A Blupete Biography Page

The French Revolution, Part 7 to the Life & Works of
Sir John Wentworth

It is necessary, in order to understand the times, and in particular to understand the political conflict which was to unfold in Nova Scotia during the governorship of John Wentworth, to write a few words on the French Revolution.

When revolution broke out in France in June of 1789, Wentworth was busily going about his duties as the Surveyor-General of the North American woods, with Halifax as his base. Within three years of that, as we will see, with the death of Governor Parr, Wentworth was named the Governor of Nova Scotia. We have seen that at an earlier time he had been the governor of New Hampshire, a job he lost due to a revolution. Now there was a revolution in France.20 Next, so most of the English aristocratic class thought, would be the turn of England and her remaining colonies. In September of 1789 we see where Simeon Perkins, a local merchant and not of the aristocratic class, is writing in his diary, "Terrible accounts of a Revolution in France. Several Great Men have been executed by the prevailing party at Paris, where the people have The Rule, and all the public stores, magazines, fortresses, etc in their hands."21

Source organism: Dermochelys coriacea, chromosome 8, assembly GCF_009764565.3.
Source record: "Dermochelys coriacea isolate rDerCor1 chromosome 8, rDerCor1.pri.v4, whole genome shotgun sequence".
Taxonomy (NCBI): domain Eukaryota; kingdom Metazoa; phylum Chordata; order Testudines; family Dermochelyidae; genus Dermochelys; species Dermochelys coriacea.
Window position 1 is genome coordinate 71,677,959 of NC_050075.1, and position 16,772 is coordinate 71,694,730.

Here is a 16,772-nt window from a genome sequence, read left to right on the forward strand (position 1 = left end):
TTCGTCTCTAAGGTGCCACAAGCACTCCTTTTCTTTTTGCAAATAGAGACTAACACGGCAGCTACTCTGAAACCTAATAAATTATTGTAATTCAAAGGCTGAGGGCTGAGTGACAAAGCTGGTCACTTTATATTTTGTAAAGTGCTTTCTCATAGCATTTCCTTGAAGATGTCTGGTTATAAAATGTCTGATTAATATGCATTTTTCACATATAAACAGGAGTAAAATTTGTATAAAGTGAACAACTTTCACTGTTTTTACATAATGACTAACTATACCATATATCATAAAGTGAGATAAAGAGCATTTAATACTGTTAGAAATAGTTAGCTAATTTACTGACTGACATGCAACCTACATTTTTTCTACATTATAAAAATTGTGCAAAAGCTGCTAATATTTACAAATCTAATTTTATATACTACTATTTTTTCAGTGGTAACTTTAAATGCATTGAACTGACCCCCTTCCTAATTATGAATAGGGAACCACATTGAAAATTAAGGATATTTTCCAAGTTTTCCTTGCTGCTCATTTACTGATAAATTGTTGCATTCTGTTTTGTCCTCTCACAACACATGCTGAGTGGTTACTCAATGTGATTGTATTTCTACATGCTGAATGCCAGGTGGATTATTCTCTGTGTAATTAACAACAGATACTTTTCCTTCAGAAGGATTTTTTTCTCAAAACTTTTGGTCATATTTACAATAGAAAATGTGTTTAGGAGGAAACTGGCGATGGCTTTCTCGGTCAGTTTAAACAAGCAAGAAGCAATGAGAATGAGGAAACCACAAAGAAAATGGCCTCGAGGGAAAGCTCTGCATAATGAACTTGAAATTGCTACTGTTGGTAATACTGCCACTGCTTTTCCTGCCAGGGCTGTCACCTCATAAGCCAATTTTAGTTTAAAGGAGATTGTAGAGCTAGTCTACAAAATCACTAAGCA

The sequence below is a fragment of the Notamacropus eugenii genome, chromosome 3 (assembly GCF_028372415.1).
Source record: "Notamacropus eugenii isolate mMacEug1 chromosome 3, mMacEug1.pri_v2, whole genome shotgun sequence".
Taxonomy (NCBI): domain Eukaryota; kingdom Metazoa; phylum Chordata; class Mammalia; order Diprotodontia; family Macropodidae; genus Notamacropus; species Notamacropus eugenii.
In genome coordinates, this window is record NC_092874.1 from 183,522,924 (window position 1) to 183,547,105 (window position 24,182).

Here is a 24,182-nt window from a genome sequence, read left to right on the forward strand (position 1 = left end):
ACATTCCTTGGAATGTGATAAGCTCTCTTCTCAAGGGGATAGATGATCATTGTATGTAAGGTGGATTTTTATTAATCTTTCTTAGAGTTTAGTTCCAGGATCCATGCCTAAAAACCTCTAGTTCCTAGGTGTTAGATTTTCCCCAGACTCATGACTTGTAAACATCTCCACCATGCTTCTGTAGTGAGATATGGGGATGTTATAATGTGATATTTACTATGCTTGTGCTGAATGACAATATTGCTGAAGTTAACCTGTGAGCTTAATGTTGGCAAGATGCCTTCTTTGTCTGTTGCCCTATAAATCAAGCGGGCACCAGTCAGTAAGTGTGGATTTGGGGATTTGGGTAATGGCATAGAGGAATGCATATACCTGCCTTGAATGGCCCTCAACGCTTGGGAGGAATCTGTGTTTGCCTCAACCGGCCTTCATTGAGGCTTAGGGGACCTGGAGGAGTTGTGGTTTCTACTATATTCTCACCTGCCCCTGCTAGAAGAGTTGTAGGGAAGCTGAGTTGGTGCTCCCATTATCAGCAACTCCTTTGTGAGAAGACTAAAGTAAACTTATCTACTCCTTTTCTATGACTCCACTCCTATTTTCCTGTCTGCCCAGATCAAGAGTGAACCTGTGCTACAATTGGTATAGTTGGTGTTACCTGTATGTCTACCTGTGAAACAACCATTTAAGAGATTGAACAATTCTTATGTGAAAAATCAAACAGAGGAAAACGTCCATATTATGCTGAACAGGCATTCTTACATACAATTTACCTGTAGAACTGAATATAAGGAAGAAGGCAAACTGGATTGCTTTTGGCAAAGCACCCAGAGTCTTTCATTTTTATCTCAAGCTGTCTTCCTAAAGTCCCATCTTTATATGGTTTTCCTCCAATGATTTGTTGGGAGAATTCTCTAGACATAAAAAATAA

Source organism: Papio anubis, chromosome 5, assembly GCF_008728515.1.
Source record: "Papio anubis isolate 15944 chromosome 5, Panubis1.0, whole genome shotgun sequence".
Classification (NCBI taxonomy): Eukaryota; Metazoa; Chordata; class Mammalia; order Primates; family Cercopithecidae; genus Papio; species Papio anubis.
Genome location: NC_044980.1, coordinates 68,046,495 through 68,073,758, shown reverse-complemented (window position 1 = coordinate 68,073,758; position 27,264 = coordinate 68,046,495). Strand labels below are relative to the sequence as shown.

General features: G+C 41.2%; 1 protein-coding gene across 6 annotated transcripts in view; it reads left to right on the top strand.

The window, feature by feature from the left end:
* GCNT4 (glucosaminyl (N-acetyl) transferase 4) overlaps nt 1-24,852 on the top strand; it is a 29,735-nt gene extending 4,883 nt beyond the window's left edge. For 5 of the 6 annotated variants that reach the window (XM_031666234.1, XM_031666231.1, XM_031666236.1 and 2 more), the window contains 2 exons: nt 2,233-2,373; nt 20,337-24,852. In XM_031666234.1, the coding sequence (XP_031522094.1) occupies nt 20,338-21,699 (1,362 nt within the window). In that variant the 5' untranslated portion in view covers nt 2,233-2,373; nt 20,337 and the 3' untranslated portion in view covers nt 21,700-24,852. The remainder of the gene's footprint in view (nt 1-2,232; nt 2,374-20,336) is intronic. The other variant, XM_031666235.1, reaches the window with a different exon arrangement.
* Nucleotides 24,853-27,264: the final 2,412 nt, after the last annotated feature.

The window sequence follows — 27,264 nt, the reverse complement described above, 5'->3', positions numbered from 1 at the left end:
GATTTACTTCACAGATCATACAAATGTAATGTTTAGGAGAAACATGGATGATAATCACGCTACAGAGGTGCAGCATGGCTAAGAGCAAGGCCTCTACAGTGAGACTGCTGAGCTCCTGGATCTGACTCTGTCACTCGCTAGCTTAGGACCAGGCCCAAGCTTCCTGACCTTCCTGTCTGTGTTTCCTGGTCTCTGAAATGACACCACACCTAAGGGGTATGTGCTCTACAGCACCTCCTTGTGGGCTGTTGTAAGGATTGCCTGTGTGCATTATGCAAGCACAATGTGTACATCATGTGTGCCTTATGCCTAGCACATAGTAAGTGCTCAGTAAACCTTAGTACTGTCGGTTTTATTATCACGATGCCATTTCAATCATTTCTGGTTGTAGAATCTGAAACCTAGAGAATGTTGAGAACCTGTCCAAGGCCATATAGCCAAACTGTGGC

Great principles, the greatest possibly upon this earth were now, during this age, to come into conflict. One side was represented by Edmund Burke, the other by Thomas Paine. If you had any ideas politic, and there were many in those days who did, more it would seem than exist these days, then you were obliged to pick a side. Edmund Burke (1729-1797), Irish born English Statesman and author, though sympathetic towards the American colonists and Irish Catholics, alike, in his work Reflections on the French Revolution (1790) attacked the principles of the French Revolution and the violence and excesses of its leaders.22 Thomas Paine (1737-1809), hardly new to the political scene,23 answered Burke with his work, Rights of Man (1791). The works of both of these men "were read and discussed with a simple eagerness natural to men plunged for the first time into political speculation."24



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